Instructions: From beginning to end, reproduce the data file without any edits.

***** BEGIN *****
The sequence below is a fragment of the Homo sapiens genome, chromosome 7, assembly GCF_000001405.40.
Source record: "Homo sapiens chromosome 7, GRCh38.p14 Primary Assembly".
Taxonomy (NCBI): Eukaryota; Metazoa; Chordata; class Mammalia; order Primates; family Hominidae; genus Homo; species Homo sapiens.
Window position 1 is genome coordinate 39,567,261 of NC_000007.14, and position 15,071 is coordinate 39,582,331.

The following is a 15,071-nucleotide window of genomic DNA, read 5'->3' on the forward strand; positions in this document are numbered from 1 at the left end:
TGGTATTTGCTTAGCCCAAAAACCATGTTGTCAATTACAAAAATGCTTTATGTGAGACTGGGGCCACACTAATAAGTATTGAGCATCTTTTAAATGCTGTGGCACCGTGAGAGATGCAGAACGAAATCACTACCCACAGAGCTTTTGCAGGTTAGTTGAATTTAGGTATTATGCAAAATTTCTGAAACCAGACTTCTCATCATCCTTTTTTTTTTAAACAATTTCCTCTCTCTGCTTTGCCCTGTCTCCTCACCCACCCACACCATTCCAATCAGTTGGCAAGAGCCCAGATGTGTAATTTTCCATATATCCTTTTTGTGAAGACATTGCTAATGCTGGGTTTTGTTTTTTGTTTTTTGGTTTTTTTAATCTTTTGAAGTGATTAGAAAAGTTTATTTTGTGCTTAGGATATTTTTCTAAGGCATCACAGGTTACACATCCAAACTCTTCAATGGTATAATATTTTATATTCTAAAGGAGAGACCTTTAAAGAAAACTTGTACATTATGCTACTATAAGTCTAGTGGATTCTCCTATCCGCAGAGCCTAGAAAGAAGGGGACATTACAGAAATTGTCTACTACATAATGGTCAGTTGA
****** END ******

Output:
The sequence below is a fragment of the Homo sapiens genome, chromosome 7, assembly GCF_000001405.40.
Source record: "Homo sapiens chromosome 7, GRCh38.p14 Primary Assembly".
Taxonomy (NCBI): Eukaryota; Metazoa; Chordata; class Mammalia; order Primates; family Hominidae; genus Homo; species Homo sapiens.
Window position 1 is genome coordinate 39,567,261 of NC_000007.14, and position 15,071 is coordinate 39,582,331.

The following is a 15,071-nucleotide window of genomic DNA, read 5'->3' on the forward strand; positions in this document are numbered from 1 at the left end:
TGGTATTTGCTTAGCCCAAAAACCATGTTGTCAATTACAAAAATGCTTTATGTGAGACTGGGGCCACACTAATAAGTATTGAGCATCTTTTAAATGCTGTGGCACCGTGAGAGATGCAGAACGAAATCACTACCCACAGAGCTTTTGCAGGTTAGTTGAATTTAGGTATTATGCAAAATTTCTGAAACCAGACTTCTCATCATCCTTTTTTTTTTAAACAATTTCCTCTCTCTGCTTTGCCCTGTCTCCTCACCCACCCACACCATTCCAATCAGTTGGCAAGAGCCCAGATGTGTAATTTTCCATATATCCTTTTTGTGAAGACATTGCTAATGCTGGGTTTTGTTTTTTGTTTTTTGGTTTTTTTAATCTTTTGAAGTGATTAGAAAAGTTTATTTTGTGCTTAGGATATTTTTCTAAGGCATCACAGGTTACACATCCAAACTCTTCAATGGTATAATATTTTATATTCTAAAGGAGAGACCTTTAAAGAAAACTTGTACATTATGCTACTATAAGTCTAGTGGATTCTCCTATCCGCAGAGCCTAGAAAGAAGGGGACATTACAGAAATTGTCTACTACATAATGGTCAGTTGA